Another Day, Another Post

Of all the blog posts I’ve ever written in all my life, this will be one of them. In other words, it will probably not be my finest.

I sat at my Mac Book and opened up my WordPress website. 30 minutes later, I’m checking all these Facebook posts and haven’t written a single word.

Some days are great. Some days are terrible. Some days just are.

God keeps reminding me that any day that I’m alive and aware is a good day. Even the days when the worst case scenario happens, like losing my beloved Lucy. That was one of the hardest days of my life, but I still saw an abundance of grace and joy on that day and I felt every one of your prayers carrying me along and getting me through.

All in all, this was another good day. I worshipped with The Church at Avenue South, had a fantastic Greek omelette at Athens, found a couple of good buys at Grimey’s Preloved Music, then later went to another stellar Kairos Greeter outing in Spring Hill.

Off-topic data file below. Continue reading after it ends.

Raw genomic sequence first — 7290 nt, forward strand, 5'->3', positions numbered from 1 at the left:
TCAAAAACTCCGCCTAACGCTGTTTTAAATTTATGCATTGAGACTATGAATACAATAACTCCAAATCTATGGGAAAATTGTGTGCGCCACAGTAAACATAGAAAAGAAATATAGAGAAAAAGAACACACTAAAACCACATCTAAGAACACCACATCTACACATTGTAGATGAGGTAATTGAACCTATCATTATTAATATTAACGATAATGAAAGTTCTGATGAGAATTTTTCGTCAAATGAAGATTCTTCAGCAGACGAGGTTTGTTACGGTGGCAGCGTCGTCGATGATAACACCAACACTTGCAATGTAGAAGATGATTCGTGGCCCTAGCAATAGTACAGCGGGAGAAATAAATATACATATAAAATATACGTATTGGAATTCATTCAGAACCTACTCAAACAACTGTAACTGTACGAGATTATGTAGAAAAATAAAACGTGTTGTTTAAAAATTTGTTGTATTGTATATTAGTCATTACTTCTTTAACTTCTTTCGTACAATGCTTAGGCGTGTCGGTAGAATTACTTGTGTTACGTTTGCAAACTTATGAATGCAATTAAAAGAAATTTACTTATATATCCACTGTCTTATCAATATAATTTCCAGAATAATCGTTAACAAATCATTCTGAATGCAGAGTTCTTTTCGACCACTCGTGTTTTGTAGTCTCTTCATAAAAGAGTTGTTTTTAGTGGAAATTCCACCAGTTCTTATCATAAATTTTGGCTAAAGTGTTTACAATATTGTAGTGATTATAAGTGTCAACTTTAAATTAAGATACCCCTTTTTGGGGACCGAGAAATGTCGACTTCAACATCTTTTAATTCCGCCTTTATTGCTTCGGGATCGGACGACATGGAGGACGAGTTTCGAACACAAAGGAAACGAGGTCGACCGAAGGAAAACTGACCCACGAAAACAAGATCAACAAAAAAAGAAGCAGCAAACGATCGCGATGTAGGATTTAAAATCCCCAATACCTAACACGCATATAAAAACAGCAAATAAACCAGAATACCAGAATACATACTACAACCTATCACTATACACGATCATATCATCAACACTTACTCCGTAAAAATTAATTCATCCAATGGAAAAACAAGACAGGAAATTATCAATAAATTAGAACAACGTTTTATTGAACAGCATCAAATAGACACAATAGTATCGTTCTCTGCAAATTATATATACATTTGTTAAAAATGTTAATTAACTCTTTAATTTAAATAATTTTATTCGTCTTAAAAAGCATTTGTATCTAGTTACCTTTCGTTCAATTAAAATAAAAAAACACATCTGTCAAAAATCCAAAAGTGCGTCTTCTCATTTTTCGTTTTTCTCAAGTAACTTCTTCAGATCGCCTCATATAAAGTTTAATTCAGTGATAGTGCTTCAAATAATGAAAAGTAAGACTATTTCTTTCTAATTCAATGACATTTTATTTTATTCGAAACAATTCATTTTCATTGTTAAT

I suppose i’m just pooped from all that activity and my brain is too tired to be all creative and artsy and blog-post-y.

I did have some vintage Allman Brothers Band music to be the soundtrack to all my journeys today. That’s something noteworthy.

“[A]lmost the whole world is asleep. Everybody you know. Everybody you see. Everybody you talk to. He says that only a few people are awake and they live in a state of constant total amazement” (from Joe Vs. the Volcano).


The Return of Mr. Irrelevant

Yes, the NFL draft was upon us yet again. I watched parts of it but not all, since I thought it might be better to actually have a life today and not live in front of the television for hours and hours.

I did see where Ole Miss quarterback Chad Kelly (nephew of former great Jim Kelly) was the last player drafted in the last round of the draft. At least I knew who he was and the school he was from.

Frankly, I’m not a fan of the term Mr. Irrelevant. It’s a bit of an insult to the player who gets taken last. At least he got drafted, unlike multitudes of others who would probably ┬álove to be in his place.

It got me thinking again. Social media can be a tough place for those who feel the constant need to be approved and admired. It can be a lonely forum for those who base their identity by how many people like and comment on their posts, pictures, memes, updates, etc.

I know because I used to be there. It took some time away from Facebookland to get my head straight and my thinking right.

You might feel like Mr. Irrelevant when you post something witty or inspired and you can almost hear the crickets in the background from the lack of responses.